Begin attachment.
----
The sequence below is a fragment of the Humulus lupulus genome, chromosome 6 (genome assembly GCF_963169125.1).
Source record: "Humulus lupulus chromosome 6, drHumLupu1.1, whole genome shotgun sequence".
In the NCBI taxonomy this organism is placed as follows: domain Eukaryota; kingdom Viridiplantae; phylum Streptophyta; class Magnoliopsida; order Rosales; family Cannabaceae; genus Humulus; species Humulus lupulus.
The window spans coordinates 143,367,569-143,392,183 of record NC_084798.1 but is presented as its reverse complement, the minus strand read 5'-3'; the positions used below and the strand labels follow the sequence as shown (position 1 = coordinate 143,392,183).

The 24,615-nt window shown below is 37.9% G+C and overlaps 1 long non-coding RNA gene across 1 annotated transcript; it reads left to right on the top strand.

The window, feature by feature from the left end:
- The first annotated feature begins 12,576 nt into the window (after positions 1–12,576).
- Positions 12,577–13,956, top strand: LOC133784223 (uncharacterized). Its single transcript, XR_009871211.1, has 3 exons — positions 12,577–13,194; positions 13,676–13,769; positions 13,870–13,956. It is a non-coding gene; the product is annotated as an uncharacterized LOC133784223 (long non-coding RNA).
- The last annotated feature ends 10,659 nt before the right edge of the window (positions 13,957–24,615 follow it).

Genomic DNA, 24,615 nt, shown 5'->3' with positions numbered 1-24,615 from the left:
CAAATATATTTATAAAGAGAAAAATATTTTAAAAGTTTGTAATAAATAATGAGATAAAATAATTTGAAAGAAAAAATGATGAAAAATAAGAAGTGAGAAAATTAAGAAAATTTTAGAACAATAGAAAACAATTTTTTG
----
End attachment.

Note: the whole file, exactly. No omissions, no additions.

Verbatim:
The sequence below is a fragment of the Humulus lupulus genome, chromosome 6 (genome assembly GCF_963169125.1).
Source record: "Humulus lupulus chromosome 6, drHumLupu1.1, whole genome shotgun sequence".
In the NCBI taxonomy this organism is placed as follows: domain Eukaryota; kingdom Viridiplantae; phylum Streptophyta; class Magnoliopsida; order Rosales; family Cannabaceae; genus Humulus; species Humulus lupulus.
The window spans coordinates 143,367,569-143,392,183 of record NC_084798.1 but is presented as its reverse complement, the minus strand read 5'-3'; the positions used below and the strand labels follow the sequence as shown (position 1 = coordinate 143,392,183).

The 24,615-nt window shown below is 37.9% G+C and overlaps 1 long non-coding RNA gene across 1 annotated transcript; it reads left to right on the top strand.

The window, feature by feature from the left end:
- The first annotated feature begins 12,576 nt into the window (after positions 1–12,576).
- Positions 12,577–13,956, top strand: LOC133784223 (uncharacterized). Its single transcript, XR_009871211.1, has 3 exons — positions 12,577–13,194; positions 13,676–13,769; positions 13,870–13,956. It is a non-coding gene; the product is annotated as an uncharacterized LOC133784223 (long non-coding RNA).
- The last annotated feature ends 10,659 nt before the right edge of the window (positions 13,957–24,615 follow it).

Genomic DNA, 24,615 nt, shown 5'->3' with positions numbered 1-24,615 from the left:
CAAATATATTTATAAAGAGAAAAATATTTTAAAAGTTTGTAATAAATAATGAGATAAAATAATTTGAAAGAAAAAATGATGAAAAATAAGAAGTGAGAAAATTAAGAAAATTTTAGAACAATAGAAAACAATTTTTTG